Calculating commute distance using SSIS and the GoogleMaps API

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Last week, I had an interesting question from one of my clients about estimates of planned commute distances. For example: What is the distance I travel when I, living at Kalverstraat 7 (Amsterdam) commute five days a week to my customer in Paris (1, rue Victor Cousin)? By the way: it should be calculated for all employees, for all customer locations, so manually entering distances is not considered an option.

Two options came to my mind:

  1. Translate locations to geo-coordinates, then calculating distance as the crow flies
  2. Use a cloud-service to give a somewhat more accurate estimate

Back in 2005 – when cloud services weren’t that widespread – I’d consider the first option. But look at the calendar – it’s 2016! Cloud, baby!

Azure DataMarket

So, as a Microsoft-oriented BI guy, my first guess to look at was Azure Datamarket (now included in Azure Marketplace). Integrated with DQS, it would be an easy game to calculate travel distances, right?

Well, no. A few quick searches showed that there are some services available offering travel distances, but they’re pretty limited – requiring coördinates as input (of course, customers always stores addresses as coördinates) or being limited to Great Britain[ref]Great Britain: once a country consisting of Scotland, Northern Ireland and England. After leaving the EU they lost Scotland, Northern Ireland and a huge amount of their GDP. Called “Less Britain” ever since /sarcasm [/ref]. There’s also the Bing Maps API, but I didn’t find anything there to just calculate travel distances (I thinkgeocoding API’s are the closest, maybe combined with the routes API. Still, neither gives me just the distance). Bollocks.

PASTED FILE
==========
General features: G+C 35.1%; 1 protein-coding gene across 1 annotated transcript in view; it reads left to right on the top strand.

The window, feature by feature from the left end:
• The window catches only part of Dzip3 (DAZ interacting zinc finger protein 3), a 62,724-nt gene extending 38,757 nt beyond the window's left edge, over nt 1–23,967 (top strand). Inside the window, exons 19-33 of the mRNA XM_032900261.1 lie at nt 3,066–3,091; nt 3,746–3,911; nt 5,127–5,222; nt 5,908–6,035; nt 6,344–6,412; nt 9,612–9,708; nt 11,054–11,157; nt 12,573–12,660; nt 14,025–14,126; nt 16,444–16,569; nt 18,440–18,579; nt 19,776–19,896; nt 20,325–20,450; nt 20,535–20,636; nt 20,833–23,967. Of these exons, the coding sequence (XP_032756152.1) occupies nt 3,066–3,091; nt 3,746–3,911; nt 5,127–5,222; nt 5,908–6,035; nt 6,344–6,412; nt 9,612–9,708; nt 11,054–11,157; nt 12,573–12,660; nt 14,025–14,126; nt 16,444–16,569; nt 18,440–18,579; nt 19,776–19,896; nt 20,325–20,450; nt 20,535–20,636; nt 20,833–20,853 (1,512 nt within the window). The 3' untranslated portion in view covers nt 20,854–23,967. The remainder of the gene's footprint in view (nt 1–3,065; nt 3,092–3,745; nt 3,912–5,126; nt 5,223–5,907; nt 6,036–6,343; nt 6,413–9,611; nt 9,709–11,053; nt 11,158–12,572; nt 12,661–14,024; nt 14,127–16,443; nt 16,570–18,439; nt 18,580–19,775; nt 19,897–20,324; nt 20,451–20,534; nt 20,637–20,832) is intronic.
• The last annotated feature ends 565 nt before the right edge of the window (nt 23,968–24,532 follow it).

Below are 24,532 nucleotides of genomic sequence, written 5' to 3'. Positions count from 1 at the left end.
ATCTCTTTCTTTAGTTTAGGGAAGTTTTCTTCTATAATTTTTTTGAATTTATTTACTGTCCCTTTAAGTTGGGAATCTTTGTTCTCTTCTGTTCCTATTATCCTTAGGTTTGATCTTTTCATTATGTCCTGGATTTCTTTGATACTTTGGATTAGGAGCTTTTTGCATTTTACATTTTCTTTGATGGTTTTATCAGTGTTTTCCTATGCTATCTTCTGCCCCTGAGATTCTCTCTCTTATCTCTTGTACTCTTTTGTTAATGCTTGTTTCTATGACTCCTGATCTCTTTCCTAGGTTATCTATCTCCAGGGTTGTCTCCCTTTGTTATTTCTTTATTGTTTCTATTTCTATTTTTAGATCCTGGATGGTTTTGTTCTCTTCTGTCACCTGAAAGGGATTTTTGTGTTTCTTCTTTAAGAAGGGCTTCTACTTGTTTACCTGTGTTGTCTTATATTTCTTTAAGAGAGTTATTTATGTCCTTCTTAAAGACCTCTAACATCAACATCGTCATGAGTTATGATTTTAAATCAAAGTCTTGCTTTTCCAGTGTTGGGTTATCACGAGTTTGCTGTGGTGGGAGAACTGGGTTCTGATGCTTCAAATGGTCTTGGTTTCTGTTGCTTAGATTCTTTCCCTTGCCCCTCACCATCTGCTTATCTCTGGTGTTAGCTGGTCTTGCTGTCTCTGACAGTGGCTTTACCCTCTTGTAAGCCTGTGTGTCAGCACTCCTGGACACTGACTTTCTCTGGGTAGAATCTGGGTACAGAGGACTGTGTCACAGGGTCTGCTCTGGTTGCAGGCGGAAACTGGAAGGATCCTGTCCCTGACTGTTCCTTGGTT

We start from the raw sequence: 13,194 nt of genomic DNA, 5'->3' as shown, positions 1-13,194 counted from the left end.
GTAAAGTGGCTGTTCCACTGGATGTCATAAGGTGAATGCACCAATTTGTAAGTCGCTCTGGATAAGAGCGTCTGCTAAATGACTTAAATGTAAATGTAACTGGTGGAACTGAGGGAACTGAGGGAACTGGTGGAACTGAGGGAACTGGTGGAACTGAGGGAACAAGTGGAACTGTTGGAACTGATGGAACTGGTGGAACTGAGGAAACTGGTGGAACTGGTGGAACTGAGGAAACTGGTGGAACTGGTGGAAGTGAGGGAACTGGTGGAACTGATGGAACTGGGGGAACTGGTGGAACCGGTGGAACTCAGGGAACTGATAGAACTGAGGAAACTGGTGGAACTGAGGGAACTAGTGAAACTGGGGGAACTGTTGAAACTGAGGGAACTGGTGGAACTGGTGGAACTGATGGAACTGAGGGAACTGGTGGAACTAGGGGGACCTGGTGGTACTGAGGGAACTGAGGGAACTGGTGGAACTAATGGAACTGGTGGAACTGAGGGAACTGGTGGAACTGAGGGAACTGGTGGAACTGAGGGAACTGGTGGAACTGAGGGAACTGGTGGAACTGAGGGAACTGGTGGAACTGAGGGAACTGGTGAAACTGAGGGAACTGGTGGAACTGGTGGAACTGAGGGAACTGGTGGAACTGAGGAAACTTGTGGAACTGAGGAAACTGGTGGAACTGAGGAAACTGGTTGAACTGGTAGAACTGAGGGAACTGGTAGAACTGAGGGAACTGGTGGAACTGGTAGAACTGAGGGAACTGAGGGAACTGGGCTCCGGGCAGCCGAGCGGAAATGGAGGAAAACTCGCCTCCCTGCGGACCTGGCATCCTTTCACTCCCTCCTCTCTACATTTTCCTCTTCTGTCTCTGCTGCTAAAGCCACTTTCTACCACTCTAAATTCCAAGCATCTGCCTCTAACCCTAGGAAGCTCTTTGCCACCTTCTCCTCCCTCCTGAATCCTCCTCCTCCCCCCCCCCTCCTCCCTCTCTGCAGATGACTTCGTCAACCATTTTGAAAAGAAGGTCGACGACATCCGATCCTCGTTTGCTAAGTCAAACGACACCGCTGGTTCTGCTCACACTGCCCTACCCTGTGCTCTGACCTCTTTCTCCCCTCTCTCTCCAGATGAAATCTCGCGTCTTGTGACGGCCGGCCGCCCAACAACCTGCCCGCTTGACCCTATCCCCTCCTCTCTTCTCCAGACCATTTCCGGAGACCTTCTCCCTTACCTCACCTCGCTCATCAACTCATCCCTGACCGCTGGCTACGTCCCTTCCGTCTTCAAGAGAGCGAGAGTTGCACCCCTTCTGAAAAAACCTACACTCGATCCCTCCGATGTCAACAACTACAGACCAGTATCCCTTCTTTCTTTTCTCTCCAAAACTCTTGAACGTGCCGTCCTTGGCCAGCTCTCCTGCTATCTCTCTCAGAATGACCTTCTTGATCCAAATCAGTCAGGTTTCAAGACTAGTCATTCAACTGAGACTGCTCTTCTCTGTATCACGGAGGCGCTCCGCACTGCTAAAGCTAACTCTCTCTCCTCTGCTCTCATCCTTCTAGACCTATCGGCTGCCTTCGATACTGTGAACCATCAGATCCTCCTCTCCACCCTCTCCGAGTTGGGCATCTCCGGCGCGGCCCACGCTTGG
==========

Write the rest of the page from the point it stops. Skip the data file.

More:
Google DistanceMatrix

But more cloud-companies exist out there. Google, for exapmle, has a pretty solid web service called “DistanceMatrix” calculating distances between geographical locations – anywhere on the world, in any input format. Eat that, Azure Data Market! Of course with Google there’s no WSDL file, but the service is really simple to use (check out the docs). All you need to do:

  1. Write some test queries to discover capabilities
  2. Sign up for an API key
  3. Design your ETL-process

Designing an ETL process using an external API

Think well about this third step: you can save quite a few dollars annually by just keeping a local cache of travel distances, and only querying when the distance is unknown. My ETL process for this part consists of three global steps:

  1. Add unknown departure/destination pairs to the ‘to be queried’ table (PK of this table is start & end point address in less-structured format, ensuring uniqueness of commutes)
  2. Query Maps API for unknown travel distances. Add retrieved distances (or known unknowns) to the local cache table of travel distances
  3. Use the local cache of travel distance (as complete as it gets at this moment) as the primary lookup for travel distance

Currently, I’ve chosen to have the cache process explicitly modeled in my ETL structure. Another option would be to make a .Net UDF keeping a local (or even table) cache. This would simplify the looks of the process design by putting everything inside an opaque object. Keep in mind what happens if the ETL process breaks though: can your DWH/ETL administrators still troubleshoot?

To query the maps API, I use a Transformation Script Component inside SSIS consisting of the following code:


As you see, it’s pretty easy to query the Google Maps API (you could make it even easier by creating a Custom Component in SSIS). On top of that, it makes one think: what if data integration would be always this easy? Think about it: what if you could just say: “Here are some characteristics of this customer. I don’t know if it’s 100% accurate and if all data is in the correct fields, but please figure out who I mean and show me where he is in my sources…”.

That, my friend, would be a true Integration Service.

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